As the regulatory review of the proposed merger between Cottage Health System and Sansum Clinic stretches to the six-month mark, a recent federal court ruling points out key issues that arise when a dominant hospital system buys a major physician group.
In an Idaho case decided earlier this year, the Federal Trade Commission intensely focused on whether the deal was likely to raise health-care costs for consumers.
In deciding the case, a federal judge conceded that the transaction was likely to improve patient outcomes but struck down the merger because it created a juggernaut that could pressure insurers into paying higher rates that would be passed on to consumers.
On the South Coast, Cottage and Sansum submitted their proposed merger to regulators last fall. The process is not open to the public, and the FTC has a range of options, including imposing conditions on the merger before approval.
Both groups declined to release the documents that they sent to the FTC to the Business Times.
“Cottage Health System is committed to assuring access to affordable health care for the communities we serve,” Cottage spokeswoman Maria Zate said in an email. “We value the collaboration of our entire medical staff in achieving this goal.”
Sansum Clinic declined to comment for this story.
An FTC spokesman said the commission can’t comment on the Cottage-Sansum deal because it is currently under review.
Meanwhile, a newly formed group of independent doctors has already voiced concerns that a combined Cottage and Sansum would have unprecedented power to negotiate higher rates with insurers and other payers. The independent doctors also worry that patients will have fewer choices and could receive less personalized care.
Attorney Bart Walker, who handles hospital transactions for North Carolina-based law firm McGuireWoods, said the FTC “looks at a variety of factors, but primarily it’s concerned with maintaining the competitive environment.” He said the case of St. Luke’s Health System in Idaho shared many similarities with the Cottage-Sansum deal.
FTC intervention in Idaho
In 2013, the FTC and Idaho officials filed a federal lawsuit seeking to block St. Luke’s Health System from buying Saltzer Medical Group. St. Luke’s operated seven hospitals in Idaho with nearly 850 beds. Saltzer has only 41 physicians, but it is Idaho’s largest independent, multi-specialty physician practice group and was the dominant group of primary care physicians for Nampa, a city of 81,000.
The deal was blocked at the end of January. In his decision, Federal Judge B. Lynn Winmill wrote that “St. Luke’s is to be applauded for its efforts to improve the delivery of health care in the Treasure Valley. But there are other ways to achieve the same effect that do not run afoul of the antitrust laws and do not run such a risk of increased costs. For all of these reasons, the acquisition must be unwound.”
The FTC said the bargaining power with insurers and other payers was a key driver of its case.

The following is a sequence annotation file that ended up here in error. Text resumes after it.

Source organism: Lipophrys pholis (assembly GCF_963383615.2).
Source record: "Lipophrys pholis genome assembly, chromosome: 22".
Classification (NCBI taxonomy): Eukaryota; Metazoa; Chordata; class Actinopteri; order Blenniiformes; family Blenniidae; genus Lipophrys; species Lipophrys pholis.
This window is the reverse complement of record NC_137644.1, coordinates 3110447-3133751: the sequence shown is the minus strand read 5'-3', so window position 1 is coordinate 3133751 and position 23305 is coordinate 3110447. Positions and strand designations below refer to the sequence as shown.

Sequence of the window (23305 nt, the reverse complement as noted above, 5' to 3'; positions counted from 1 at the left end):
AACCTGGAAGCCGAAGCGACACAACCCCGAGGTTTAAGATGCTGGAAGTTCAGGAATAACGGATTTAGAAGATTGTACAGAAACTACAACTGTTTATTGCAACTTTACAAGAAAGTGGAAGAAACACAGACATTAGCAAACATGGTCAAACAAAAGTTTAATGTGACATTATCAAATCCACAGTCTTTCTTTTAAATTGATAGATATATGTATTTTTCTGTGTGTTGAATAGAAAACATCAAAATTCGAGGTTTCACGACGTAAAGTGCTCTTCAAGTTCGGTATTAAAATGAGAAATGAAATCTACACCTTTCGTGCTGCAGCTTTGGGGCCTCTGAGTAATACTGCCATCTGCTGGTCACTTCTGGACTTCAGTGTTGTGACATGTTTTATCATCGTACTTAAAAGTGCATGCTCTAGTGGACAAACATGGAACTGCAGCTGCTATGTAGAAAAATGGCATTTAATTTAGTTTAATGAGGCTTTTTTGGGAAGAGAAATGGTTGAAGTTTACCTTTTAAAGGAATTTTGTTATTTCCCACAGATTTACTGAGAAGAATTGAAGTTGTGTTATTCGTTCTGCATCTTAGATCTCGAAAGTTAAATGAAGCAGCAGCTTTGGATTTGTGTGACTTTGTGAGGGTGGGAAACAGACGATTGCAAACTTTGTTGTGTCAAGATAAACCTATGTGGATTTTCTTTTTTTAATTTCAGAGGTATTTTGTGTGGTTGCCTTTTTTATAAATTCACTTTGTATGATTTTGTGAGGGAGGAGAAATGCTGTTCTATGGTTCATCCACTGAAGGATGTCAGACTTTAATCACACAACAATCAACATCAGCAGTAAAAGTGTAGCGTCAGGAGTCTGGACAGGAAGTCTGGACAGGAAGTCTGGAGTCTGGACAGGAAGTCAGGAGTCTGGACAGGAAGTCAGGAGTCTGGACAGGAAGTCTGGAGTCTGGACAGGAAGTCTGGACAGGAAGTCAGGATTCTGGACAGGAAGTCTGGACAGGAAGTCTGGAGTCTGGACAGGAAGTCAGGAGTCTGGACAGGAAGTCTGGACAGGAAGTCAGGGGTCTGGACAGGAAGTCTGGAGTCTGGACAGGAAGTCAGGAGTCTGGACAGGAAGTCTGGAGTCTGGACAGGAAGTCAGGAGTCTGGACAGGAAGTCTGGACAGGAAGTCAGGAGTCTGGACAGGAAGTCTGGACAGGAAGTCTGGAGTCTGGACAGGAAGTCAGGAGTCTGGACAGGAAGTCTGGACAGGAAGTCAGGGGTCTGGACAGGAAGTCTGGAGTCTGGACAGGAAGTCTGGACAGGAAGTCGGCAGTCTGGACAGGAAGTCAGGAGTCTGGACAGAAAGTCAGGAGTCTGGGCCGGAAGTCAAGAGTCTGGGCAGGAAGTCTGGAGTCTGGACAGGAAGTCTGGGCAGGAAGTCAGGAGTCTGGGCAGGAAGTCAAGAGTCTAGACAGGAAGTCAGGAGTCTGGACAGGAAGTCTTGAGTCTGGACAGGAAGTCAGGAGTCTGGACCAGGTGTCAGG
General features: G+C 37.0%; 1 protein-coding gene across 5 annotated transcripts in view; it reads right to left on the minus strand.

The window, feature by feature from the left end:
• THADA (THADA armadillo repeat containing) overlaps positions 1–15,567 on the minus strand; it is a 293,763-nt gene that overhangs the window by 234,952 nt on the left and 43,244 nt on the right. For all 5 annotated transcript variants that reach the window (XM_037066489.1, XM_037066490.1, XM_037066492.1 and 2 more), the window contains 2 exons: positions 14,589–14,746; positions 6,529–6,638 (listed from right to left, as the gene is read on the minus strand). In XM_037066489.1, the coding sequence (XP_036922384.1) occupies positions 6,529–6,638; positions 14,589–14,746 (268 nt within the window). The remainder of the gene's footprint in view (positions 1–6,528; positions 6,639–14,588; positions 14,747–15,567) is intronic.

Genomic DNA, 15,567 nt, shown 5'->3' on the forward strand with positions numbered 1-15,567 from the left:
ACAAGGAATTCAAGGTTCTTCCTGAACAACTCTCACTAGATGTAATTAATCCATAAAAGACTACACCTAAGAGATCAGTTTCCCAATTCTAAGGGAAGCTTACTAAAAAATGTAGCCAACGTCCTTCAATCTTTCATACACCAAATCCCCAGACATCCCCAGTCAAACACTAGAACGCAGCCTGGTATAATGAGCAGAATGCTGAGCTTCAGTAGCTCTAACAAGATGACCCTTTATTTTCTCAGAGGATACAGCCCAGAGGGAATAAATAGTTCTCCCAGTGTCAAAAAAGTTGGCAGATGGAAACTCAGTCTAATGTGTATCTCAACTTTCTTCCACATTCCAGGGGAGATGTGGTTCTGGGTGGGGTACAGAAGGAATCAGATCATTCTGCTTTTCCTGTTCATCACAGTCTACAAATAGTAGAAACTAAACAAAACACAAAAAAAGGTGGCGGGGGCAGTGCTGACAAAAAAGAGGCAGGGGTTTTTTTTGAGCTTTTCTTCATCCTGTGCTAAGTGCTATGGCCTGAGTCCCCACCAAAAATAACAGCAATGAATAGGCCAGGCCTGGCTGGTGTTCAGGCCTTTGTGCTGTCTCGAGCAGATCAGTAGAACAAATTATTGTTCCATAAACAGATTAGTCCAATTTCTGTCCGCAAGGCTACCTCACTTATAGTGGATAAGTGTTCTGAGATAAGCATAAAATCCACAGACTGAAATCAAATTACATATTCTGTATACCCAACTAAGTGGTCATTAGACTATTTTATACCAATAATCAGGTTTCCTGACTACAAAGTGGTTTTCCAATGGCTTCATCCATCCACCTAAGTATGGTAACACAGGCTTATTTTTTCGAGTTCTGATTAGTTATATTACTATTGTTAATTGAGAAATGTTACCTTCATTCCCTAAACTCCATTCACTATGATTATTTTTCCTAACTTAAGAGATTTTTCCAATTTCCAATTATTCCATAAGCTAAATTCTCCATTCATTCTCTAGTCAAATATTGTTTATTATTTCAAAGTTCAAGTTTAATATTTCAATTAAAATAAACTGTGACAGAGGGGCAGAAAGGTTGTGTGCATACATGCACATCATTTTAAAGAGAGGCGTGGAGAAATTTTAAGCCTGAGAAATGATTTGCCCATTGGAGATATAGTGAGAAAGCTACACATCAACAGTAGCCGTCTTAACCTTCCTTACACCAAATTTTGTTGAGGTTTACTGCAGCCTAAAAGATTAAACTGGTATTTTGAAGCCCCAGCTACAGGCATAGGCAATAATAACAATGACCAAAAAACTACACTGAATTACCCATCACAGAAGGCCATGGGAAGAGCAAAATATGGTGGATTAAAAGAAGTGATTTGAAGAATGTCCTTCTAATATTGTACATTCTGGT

“The combination of St. Luke’s and Saltzer would have given the merged hospital system the market power to demand higher rates for health care services, ultimately leading to higher costs for both employers and consumers,” FTC Chairwoman Edith Ramirez said in a statement after the court victory. “Keeping health care costs low and quality high by ensuring vigorous competition between providers is, and will continue to be, a top Commission priority.”
Santa Barbara Preferred Health Partners has formed to bring together 175 independent doctors from 40 different specialties. Physician Michael Bordofsky said that the group was formed in part over concerns about the Cottage-Sansum merger.
“It’s clear in this community that the large, powerful groups — Cottage, Sansum — have been able to negotiate better rates from payers than independent groups of physicians,” Bordofsky said. “The larger and more powerful they become, the better they’re going to do negotiating rates. That does drive up costs to the consumer. Just as important, it threatens the choices that people have.”
It’s unclear exactly how the Cottage-Sansum merger would affect competition. Sansum has about 180 physicians. Cottage says it has about 650 physicians on its medical staff, but that figure includes Sansum and independent doctors who have admitting privileges.
With five facilities, Cottage is essentially the only hospital operator in the Santa Barbara region and parts of the Santa Ynez Valley. The nearest competing hospitals are in Ventura and Lompoc.
Health-care costs can vary sharply between markets, with competition as the main driver. Greg Van Ness, CEO of Ventura-based Tolman & Wiker Insurance Services, which has no relationship with either Sansum or Cottage, pointed to the example of the Sacramento area. With a population of more than 2 million, that region transitioned from having 15 independent hospitals in the 1990s to only four systems today.
“Because of the concentration of a small number of large providers, the rates that get passed along through the insurers are generally higher than Los Angeles,” Van Ness said. “You can get less expensive health insurance in Los Angeles than you can in Sacramento because of competition.”
On the South Coast, the independent doctors have not yet come together to negotiate rates as a group. Bordofsky said that the group could take that step in the future. But Walker, the hospital deal attorney, said the existence of a robust group of independent doctors could, paradoxically, help the Cottage-Sansum deal pass regulatory scrutiny. “Generally, it increases the odds the transaction will be approved if there are viable competitors in the market,” Walker said via email.